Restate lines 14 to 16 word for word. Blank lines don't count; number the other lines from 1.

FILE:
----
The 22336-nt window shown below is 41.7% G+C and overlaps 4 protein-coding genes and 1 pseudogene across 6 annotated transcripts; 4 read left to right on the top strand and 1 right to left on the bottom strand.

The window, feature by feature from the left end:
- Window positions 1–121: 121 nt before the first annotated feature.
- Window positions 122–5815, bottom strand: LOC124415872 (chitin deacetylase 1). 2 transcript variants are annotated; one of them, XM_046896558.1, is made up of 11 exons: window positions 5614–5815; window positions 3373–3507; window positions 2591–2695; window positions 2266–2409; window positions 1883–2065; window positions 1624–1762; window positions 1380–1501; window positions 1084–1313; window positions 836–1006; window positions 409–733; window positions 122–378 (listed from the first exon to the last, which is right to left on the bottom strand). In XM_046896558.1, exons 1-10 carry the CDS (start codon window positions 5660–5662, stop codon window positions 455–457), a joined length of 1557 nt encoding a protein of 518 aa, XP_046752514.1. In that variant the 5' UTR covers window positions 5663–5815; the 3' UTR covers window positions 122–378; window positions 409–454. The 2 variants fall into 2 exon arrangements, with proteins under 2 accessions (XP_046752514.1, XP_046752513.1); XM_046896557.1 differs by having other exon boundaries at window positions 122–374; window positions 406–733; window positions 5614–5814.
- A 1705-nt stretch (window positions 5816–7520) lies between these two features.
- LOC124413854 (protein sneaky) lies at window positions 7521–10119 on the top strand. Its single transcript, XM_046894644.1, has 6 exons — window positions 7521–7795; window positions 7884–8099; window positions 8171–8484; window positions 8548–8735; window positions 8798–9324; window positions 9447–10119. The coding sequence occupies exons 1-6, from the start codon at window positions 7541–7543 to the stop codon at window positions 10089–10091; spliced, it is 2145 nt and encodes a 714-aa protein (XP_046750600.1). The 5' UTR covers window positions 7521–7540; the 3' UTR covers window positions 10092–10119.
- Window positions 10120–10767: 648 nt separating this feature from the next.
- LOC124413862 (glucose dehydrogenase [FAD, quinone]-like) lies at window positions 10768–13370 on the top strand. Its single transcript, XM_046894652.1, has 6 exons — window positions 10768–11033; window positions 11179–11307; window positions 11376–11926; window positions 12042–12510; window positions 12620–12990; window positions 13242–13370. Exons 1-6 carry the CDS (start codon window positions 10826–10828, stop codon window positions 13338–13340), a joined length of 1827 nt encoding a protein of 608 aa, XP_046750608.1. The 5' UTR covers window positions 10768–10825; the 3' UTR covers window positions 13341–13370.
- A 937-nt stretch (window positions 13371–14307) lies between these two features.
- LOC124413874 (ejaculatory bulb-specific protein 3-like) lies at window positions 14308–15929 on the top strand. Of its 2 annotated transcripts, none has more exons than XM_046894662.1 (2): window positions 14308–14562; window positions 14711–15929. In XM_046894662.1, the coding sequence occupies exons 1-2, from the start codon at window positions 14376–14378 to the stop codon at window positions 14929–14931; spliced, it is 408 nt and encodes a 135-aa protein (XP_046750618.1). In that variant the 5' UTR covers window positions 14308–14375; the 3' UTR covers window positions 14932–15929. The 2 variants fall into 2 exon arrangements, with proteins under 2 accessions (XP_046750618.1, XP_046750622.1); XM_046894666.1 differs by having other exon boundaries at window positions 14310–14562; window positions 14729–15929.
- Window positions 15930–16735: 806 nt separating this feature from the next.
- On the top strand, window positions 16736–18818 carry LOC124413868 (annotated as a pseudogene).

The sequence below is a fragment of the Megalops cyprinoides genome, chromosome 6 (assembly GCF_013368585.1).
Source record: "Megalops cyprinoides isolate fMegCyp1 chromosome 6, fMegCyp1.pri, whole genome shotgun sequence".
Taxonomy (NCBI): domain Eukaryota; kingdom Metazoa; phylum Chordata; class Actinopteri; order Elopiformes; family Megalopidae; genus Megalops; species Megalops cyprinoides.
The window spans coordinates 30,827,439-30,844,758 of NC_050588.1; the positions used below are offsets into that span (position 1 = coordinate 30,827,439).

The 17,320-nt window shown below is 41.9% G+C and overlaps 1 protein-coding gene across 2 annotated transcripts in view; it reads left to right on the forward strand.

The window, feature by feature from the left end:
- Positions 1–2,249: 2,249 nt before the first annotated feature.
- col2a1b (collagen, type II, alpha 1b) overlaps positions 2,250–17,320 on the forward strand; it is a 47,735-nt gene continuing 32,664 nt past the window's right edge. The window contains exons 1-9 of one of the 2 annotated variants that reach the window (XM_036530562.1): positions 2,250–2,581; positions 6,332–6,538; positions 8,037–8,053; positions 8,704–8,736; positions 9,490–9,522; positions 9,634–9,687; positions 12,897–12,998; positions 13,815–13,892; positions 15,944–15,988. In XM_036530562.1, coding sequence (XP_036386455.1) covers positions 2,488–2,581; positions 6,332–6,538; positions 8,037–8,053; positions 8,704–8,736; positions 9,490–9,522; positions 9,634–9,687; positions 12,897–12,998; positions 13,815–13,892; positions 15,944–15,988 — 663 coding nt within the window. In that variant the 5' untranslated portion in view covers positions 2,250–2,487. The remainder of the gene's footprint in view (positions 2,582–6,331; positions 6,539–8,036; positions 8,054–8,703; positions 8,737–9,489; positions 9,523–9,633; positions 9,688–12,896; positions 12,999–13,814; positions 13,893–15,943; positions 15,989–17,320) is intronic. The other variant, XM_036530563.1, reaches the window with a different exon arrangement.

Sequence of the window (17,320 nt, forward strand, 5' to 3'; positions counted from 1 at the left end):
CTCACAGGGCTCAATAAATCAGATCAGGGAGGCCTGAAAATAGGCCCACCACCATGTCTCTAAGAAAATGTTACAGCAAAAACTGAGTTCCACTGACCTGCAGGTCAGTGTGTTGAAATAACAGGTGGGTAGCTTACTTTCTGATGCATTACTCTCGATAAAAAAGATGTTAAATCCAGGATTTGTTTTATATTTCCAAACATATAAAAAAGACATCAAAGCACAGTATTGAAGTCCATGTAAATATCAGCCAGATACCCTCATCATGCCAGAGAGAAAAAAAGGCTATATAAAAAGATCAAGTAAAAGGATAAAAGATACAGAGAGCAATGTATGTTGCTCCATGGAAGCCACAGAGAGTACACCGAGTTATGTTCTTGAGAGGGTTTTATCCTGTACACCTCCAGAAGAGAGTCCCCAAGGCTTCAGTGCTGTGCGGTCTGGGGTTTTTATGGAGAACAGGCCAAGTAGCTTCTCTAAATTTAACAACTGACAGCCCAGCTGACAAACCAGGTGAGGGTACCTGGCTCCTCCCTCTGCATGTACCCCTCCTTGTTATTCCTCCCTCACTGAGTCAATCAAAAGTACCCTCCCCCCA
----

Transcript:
Source record: "Megalops cyprinoides isolate fMegCyp1 chromosome 6, fMegCyp1.pri, whole genome shotgun sequence".
Taxonomy (NCBI): domain Eukaryota; kingdom Metazoa; phylum Chordata; class Actinopteri; order Elopiformes; family Megalopidae; genus Megalops; species Megalops cyprinoides.
The window spans coordinates 30,827,439-30,844,758 of NC_050588.1; the positions used below are offsets into that span (position 1 = coordinate 30,827,439).